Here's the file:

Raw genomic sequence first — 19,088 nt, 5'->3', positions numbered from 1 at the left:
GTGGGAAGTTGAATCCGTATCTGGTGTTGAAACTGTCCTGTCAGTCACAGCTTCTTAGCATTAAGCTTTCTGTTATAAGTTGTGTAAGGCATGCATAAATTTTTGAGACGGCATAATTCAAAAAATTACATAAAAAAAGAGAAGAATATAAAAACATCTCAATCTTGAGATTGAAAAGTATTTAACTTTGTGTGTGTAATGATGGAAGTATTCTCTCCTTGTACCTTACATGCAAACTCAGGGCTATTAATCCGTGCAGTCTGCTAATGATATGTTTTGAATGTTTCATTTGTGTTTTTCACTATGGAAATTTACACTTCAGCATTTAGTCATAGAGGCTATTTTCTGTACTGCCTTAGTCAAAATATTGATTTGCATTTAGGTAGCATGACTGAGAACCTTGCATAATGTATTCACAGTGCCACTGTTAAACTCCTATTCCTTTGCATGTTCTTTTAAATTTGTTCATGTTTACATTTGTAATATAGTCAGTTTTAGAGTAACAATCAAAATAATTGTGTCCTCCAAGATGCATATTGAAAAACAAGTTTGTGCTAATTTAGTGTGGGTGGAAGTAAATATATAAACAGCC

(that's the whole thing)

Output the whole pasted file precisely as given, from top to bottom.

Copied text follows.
Raw genomic sequence first — 19,088 nt, 5'->3', positions numbered from 1 at the left:
GTGGGAAGTTGAATCCGTATCTGGTGTTGAAACTGTCCTGTCAGTCACAGCTTCTTAGCATTAAGCTTTCTGTTATAAGTTGTGTAAGGCATGCATAAATTTTTGAGACGGCATAATTCAAAAAATTACATAAAAAAAGAGAAGAATATAAAAACATCTCAATCTTGAGATTGAAAAGTATTTAACTTTGTGTGTGTAATGATGGAAGTATTCTCTCCTTGTACCTTACATGCAAACTCAGGGCTATTAATCCGTGCAGTCTGCTAATGATATGTTTTGAATGTTTCATTTGTGTTTTTCACTATGGAAATTTACACTTCAGCATTTAGTCATAGAGGCTATTTTCTGTACTGCCTTAGTCAAAATATTGATTTGCATTTAGGTAGCATGACTGAGAACCTTGCATAATGTATTCACAGTGCCACTGTTAAACTCCTATTCCTTTGCATGTTCTTTTAAATTTGTTCATGTTTACATTTGTAATATAGTCAGTTTTAGAGTAACAATCAAAATAATTGTGTCCTCCAAGATGCATATTGAAAAACAAGTTTGTGCTAATTTAGTGTGGGTGGAAGTAAATATATAAACAGCC